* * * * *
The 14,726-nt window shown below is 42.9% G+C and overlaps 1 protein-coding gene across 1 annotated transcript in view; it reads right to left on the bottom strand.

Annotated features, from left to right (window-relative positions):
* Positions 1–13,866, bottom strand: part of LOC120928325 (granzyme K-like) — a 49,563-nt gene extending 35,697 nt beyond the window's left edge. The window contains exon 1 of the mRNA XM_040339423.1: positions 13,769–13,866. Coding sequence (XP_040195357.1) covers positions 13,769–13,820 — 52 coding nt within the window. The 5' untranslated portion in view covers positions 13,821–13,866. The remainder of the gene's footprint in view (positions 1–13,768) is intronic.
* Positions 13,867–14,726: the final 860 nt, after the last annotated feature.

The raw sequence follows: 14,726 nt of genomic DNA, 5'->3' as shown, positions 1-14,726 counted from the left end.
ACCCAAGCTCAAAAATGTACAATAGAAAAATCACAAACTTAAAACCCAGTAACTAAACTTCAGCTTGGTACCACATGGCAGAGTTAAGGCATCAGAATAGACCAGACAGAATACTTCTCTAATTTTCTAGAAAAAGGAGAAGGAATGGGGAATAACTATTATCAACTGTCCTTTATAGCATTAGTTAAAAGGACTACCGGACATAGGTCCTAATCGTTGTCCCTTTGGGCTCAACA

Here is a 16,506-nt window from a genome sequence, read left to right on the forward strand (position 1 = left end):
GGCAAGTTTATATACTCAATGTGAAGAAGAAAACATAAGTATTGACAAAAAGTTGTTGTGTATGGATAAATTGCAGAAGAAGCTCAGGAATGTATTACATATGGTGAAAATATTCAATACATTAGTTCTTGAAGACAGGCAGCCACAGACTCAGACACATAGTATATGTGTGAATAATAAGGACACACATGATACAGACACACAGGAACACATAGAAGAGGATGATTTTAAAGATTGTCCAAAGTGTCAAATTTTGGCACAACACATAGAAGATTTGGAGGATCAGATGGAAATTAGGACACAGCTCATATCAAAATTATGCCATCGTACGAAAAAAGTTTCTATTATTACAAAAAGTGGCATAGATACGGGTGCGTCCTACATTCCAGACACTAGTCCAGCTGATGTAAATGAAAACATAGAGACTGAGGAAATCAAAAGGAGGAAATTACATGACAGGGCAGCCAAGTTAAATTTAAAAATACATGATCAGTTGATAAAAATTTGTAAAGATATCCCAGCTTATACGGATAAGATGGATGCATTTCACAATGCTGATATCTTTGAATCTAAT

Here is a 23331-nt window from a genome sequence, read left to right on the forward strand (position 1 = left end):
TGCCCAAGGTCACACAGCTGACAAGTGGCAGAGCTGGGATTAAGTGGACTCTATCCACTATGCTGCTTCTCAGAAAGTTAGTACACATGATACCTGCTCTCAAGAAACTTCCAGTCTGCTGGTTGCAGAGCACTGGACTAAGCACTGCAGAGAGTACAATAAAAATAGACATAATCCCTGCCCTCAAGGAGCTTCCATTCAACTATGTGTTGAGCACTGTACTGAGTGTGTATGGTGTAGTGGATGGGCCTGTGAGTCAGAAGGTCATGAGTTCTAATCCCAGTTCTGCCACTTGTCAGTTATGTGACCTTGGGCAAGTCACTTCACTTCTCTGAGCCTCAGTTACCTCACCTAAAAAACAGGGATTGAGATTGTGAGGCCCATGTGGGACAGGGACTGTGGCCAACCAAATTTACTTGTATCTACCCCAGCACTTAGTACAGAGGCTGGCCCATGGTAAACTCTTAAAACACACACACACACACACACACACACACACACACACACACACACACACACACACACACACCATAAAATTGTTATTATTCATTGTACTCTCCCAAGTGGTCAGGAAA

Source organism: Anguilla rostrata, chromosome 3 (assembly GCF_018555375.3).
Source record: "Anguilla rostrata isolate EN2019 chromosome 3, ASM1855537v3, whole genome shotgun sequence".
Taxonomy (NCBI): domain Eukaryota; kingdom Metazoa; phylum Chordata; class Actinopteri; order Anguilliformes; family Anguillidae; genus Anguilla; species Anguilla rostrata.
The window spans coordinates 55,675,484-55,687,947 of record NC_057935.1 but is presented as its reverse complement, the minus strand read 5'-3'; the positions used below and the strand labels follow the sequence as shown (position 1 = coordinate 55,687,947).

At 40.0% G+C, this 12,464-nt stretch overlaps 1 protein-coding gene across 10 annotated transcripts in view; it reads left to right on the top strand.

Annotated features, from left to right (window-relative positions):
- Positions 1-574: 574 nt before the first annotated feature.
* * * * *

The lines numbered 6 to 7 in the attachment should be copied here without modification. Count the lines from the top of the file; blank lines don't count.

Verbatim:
ACCCAAGCTCAAAAATGTACAATAGAAAAATCACAAACTTAAAACCCAGTAACTAAACTTCAGCTTGGTACCACATGGCAGAGTTAAGGCATCAGAATAGACCAGACAGAATACTTCTCTAATTTTCTAGAAAAAGGAGAAGGAATGGGGAATAACTATTATCAACTGTCCTTTATAGCATTAGTTAAAAGGACTACCGGACATAGGTCCTAATCGTTGTCCCTTTGGGCTCAACA

Here is a 16,506-nt window from a genome sequence, read left to right on the forward strand (position 1 = left end):